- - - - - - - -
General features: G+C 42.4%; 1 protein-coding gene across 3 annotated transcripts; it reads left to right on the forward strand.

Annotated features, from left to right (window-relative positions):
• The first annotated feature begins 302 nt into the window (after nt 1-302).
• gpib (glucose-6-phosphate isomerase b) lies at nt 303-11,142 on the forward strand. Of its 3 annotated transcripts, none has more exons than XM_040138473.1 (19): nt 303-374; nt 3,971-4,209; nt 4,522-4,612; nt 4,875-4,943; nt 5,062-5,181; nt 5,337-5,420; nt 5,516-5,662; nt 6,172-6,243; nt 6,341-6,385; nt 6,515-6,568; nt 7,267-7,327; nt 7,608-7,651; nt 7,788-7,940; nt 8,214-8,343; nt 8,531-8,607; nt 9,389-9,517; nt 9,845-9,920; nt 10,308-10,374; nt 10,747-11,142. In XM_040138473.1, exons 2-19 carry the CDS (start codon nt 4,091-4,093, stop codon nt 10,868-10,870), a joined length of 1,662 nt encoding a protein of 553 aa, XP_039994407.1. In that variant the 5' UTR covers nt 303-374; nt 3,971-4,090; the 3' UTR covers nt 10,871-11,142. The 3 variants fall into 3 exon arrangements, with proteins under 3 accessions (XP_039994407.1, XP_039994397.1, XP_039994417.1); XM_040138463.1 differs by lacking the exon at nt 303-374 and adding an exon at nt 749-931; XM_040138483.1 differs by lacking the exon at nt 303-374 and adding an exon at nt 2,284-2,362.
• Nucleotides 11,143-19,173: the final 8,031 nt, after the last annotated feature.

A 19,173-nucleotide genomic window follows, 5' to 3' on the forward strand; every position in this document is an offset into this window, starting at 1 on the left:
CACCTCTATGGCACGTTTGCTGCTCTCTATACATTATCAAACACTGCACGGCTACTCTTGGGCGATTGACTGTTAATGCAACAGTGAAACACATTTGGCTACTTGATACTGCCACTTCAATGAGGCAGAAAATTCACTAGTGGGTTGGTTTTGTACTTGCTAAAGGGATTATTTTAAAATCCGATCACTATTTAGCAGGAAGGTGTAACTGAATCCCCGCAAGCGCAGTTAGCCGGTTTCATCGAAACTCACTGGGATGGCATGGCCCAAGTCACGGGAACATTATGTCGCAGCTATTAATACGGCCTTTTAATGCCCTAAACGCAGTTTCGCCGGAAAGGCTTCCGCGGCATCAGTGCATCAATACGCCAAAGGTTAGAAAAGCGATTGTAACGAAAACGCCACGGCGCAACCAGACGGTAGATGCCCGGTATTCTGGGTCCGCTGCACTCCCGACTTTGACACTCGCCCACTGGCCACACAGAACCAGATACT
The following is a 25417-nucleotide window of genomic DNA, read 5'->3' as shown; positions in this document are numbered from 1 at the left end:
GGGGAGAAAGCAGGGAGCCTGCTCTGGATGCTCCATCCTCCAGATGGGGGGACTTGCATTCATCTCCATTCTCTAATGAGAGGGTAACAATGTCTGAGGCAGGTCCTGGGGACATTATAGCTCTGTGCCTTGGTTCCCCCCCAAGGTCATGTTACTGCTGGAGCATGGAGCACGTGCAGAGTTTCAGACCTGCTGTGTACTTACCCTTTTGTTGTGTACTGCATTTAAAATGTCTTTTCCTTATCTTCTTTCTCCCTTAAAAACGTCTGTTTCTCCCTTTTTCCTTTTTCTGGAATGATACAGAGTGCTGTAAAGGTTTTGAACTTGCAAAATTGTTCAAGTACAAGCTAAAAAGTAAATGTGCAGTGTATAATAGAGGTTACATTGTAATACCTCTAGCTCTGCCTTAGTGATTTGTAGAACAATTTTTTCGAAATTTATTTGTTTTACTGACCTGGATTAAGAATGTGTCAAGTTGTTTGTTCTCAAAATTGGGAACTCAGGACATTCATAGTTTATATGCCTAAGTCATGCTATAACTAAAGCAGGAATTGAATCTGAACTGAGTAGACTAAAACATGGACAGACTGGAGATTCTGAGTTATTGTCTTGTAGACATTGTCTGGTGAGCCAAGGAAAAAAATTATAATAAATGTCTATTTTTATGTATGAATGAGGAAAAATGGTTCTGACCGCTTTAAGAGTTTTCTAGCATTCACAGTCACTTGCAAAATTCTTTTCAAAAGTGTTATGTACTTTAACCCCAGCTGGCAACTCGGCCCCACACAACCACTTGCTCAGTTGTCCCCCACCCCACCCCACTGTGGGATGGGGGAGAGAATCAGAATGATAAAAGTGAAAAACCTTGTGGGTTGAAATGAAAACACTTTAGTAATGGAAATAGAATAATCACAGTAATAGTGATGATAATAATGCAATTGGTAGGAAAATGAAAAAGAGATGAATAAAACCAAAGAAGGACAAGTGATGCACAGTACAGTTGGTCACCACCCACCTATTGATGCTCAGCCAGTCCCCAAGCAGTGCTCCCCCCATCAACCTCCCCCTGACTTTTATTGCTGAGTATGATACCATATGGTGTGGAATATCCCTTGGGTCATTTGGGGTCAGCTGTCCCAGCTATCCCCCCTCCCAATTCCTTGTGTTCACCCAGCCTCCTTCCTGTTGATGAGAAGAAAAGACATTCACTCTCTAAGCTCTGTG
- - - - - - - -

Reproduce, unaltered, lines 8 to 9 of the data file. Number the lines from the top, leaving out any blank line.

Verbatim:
The following is a 25417-nucleotide window of genomic DNA, read 5'->3' as shown; positions in this document are numbered from 1 at the left end:
GGGGAGAAAGCAGGGAGCCTGCTCTGGATGCTCCATCCTCCAGATGGGGGGACTTGCATTCATCTCCATTCTCTAATGAGAGGGTAACAATGTCTGAGGCAGGTCCTGGGGACATTATAGCTCTGTGCCTTGGTTCCCCCCCAAGGTCATGTTACTGCTGGAGCATGGAGCACGTGCAGAGTTTCAGACCTGCTGTGTACTTACCCTTTTGTTGTGTACTGCATTTAAAATGTCTTTTCCTTATCTTCTTTCTCCCTTAAAAACGTCTGTTTCTCCCTTTTTCCTTTTTCTGGAATGATACAGAGTGCTGTAAAGGTTTTGAACTTGCAAAATTGTTCAAGTACAAGCTAAAAAGTAAATGTGCAGTGTATAATAGAGGTTACATTGTAATACCTCTAGCTCTGCCTTAGTGATTTGTAGAACAATTTTTTCGAAATTTATTTGTTTTACTGACCTGGATTAAGAATGTGTCAAGTTGTTTGTTCTCAAAATTGGGAACTCAGGACATTCATAGTTTATATGCCTAAGTCATGCTATAACTAAAGCAGGAATTGAATCTGAACTGAGTAGACTAAAACATGGACAGACTGGAGATTCTGAGTTATTGTCTTGTAGACATTGTCTGGTGAGCCAAGGAAAAAAATTATAATAAATGTCTATTTTTATGTATGAATGAGGAAAAATGGTTCTGACCGCTTTAAGAGTTTTCTAGCATTCACAGTCACTTGCAAAATTCTTTTCAAAAGTGTTATGTACTTTAACCCCAGCTGGCAACTCGGCCCCACACAACCACTTGCTCAGTTGTCCCCCACCCCACCCCACTGTGGGATGGGGGAGAGAATCAGAATGATAAAAGTGAAAAACCTTGTGGGTTGAAATGAAAACACTTTAGTAATGGAAATAGAATAATCACAGTAATAGTGATGATAATAATGCAATTGGTAGGAAAATGAAAAAGAGATGAATAAAACCAAAGAAGGACAAGTGATGCACAGTACAGTTGGTCACCACCCACCTATTGATGCTCAGCCAGTCCCCAAGCAGTGCTCCCCCCATCAACCTCCCCCTGACTTTTATTGCTGAGTATGATACCATATGGTGTGGAATATCCCTTGGGTCATTTGGGGTCAGCTGTCCCAGCTATCCCCCCTCCCAATTCCTTGTGTTCACCCAGCCTCCTTCCTGTTGATGAGAAGAAAAGACATTCACTCTCTAAGCTCTGTG